Inflating grades, deflating egos | Inquirer Opinion
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Inflating grades, deflating egos

With the school year right around the corner, I would like to revisit a topic that has long piqued my interest but has long evaded my keyboard: the supposed “grade inflation” crisis.

It surprises me how the phenomenon’s extant is still put into question. If the unprecedented 1,433 Latin honor graduates of the University of the Philippines Diliman—a tenth of whom finished summa cum laude—is not enough evidence of the changing trends in grading, then perhaps we could look at the other end of the spectrum. For the past two years of COVID-19, UP has implemented a “no-fail policy.” This policy benefitted the subpar and the surpar performers alike. As observed elsewhere by Prof. Randy David, “the unavoidable consequence of [the no-fail policy] has been to push up the grades of the better performers.”

But what is even more surprising than the debate over the existence of “grade inflation” is the butthurt that comes with it. Some students tend to take this unspeakable allegation quite personally, as if it were an attack on their merit or self-worth. They ought to be reminded that their value—may it be academically, professionally, and most importantly, personally speaking—is beyond appraisal. People are complex creatures that can be neither condensed nor celebrated through an alphanumeric. Further, they should keep in mind that personal successes are rarely ever the product of pure volition anyway. You could study 1,000 doctrines, but be asked to write on Doctrine No. 1,001 in your midterm exam. There is always an element of circumstance or darn luck somewhere along the way. And, lest we forget, justice is what the judge ate for breakfast.

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In the students’ defense, the hyperinfatuation with grades has plagued Philippine society long before their time. Reinforcing Asian stereotypes, Filipinos unapologetically adore grades because they validate intelligence. But an A+ means so much more than just a test score. In the Philippines, it’s a personal valuation. Desperate for validation, we cling on to the academic measure as a social yardstick which, in turn, ascribes to us an identity. It’s as if Philippine life is your average teen movie where there are varsity jocks, bookworm nerds, and oddball rakistas, and, for some reason, everyone is racing for that penultimate role. We fail to realize that we need not choose between them in the first place. Even Stephen Hawking was a rower in his day and listened to Pink Floyd.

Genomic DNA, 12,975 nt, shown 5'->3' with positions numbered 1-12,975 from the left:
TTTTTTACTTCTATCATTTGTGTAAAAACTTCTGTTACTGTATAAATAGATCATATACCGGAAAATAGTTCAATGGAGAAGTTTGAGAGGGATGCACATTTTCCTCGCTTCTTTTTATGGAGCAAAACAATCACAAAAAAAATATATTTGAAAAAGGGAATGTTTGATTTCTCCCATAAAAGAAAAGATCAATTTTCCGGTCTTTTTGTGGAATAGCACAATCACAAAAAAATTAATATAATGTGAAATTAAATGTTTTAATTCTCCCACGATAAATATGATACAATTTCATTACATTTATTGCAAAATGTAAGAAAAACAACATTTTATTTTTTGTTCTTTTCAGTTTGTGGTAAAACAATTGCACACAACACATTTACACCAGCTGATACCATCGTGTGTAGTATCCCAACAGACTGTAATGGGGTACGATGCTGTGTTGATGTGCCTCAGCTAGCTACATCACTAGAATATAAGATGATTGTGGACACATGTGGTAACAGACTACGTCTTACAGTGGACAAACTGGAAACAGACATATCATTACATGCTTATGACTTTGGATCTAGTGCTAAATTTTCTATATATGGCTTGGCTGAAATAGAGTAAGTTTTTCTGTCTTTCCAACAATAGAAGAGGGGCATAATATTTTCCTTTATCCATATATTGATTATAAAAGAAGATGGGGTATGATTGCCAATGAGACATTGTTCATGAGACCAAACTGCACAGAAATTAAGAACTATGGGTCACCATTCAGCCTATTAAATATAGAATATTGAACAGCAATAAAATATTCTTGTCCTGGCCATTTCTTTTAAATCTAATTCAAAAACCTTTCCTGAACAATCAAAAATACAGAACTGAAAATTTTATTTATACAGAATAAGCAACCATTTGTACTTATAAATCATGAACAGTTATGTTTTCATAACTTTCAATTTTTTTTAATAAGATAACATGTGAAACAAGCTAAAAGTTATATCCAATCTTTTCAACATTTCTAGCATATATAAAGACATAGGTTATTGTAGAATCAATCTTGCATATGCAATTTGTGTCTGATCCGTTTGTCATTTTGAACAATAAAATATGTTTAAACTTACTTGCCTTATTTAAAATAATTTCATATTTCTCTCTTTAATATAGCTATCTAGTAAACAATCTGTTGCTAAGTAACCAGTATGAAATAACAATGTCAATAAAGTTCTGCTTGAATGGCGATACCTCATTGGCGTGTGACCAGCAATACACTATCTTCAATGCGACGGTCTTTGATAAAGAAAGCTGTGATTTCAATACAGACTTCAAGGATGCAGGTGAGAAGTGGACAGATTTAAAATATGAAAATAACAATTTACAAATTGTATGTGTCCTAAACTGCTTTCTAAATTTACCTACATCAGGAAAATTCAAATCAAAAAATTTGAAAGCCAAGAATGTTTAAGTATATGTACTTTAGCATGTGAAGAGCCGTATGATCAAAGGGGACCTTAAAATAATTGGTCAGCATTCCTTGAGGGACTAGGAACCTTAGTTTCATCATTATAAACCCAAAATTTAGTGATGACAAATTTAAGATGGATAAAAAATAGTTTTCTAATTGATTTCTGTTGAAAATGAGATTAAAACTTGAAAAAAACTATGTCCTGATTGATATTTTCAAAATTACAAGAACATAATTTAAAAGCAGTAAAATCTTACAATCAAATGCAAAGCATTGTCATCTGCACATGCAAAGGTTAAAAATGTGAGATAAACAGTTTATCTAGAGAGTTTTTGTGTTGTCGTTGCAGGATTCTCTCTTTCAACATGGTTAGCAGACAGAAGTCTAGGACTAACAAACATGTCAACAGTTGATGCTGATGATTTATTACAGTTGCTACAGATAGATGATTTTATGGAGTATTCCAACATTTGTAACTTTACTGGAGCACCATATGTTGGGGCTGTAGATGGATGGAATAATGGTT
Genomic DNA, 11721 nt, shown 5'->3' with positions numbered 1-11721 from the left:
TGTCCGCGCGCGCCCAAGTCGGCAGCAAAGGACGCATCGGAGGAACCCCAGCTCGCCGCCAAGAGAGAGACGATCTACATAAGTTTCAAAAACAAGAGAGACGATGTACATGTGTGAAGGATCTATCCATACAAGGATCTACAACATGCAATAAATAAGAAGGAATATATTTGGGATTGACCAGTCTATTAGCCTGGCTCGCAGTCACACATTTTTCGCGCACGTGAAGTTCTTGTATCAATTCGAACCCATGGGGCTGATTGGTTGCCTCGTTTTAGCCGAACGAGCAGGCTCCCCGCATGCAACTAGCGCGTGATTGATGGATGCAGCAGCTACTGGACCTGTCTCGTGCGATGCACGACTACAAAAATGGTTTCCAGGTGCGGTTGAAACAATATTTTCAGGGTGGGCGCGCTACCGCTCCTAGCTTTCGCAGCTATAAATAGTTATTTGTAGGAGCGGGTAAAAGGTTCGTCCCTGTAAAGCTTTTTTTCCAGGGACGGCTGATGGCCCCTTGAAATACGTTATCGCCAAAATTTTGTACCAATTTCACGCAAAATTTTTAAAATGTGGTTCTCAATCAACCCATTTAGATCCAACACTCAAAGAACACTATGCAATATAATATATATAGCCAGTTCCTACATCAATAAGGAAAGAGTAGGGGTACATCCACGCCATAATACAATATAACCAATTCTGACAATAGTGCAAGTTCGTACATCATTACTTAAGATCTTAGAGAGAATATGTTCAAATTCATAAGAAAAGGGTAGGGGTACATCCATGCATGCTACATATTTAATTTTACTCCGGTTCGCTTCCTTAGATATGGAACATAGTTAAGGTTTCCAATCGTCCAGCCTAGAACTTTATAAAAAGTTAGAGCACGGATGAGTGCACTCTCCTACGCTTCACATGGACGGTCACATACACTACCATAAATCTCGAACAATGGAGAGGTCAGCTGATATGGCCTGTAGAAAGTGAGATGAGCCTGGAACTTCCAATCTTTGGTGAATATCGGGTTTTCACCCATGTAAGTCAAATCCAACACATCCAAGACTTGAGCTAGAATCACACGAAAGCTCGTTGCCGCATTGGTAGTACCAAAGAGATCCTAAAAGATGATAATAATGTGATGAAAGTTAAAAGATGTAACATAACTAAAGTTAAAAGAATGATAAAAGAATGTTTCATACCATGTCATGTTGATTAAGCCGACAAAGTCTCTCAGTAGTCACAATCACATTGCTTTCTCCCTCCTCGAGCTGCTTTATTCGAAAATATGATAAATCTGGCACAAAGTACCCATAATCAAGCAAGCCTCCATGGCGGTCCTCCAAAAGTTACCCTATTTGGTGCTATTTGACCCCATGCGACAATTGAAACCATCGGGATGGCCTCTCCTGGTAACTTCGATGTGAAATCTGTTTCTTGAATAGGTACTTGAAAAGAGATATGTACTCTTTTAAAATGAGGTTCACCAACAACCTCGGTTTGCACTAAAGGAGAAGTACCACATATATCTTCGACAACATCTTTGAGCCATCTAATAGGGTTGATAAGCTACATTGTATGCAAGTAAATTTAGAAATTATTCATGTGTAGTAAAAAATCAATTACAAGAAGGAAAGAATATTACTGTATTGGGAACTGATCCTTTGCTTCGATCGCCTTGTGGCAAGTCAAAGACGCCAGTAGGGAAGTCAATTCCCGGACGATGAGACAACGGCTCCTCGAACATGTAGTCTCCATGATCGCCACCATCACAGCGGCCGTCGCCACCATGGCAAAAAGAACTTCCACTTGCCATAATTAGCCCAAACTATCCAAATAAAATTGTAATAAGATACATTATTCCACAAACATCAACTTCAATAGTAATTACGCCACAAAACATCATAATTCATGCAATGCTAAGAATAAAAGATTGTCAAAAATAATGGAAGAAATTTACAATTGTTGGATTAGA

I recall my own student life in Malcolm Hall, where grade fixation sucked the air from its classrooms. It was suffocating, and I detested it and rejected it in my own little ways. And I admit, my marks showed it. But much like our personal value, I firmly believed and continue to believe that intelligence could not be measured on a single scale. I showed my worth elsewhere through moot court competitions and essay publications.

It was only when I pursued graduate studies that I decided to focus more closely on my textbooks. But unlike my experience in UP Law, my academic rigor was not fueled by examination results or batch ranks, but by sheer scholarly interest. Yet still, I finished with distinction and with honors. This only goes to show that where genuine academic interest comes first, grades may very well soon follow. I don’t recall ever caring about grades let alone talking about them at either end of OxBridge; but I do remember the raised eyebrows elicited when someone else did in the dining hall.

If it were up to me, like many top-tiered universities around the globe, I would do away with the alphanumeric grading system completely, most especially in graduate school, and replace it with a pass/fail system. Students will still need to meet the requirements of their courses and get through their exams to graduate, but without tapping into the, at times, self-imposed pressure and competition our current system breeds. Perhaps in so doing, we would afford students the breathing space to not only develop what they are horribly bad at but discover what they just might be tremendously good at.

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On several occasions, I’ve been approached to share my views on grade inflation. My answer has always been twofold: Though I think it’s real, I don’t really care for it much. At the core of that sentiment is the fact that, when it comes down to it, I guess I never did quite care about grades at all!

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TAGS: COVID-19, schools, university of the Philippines diliman

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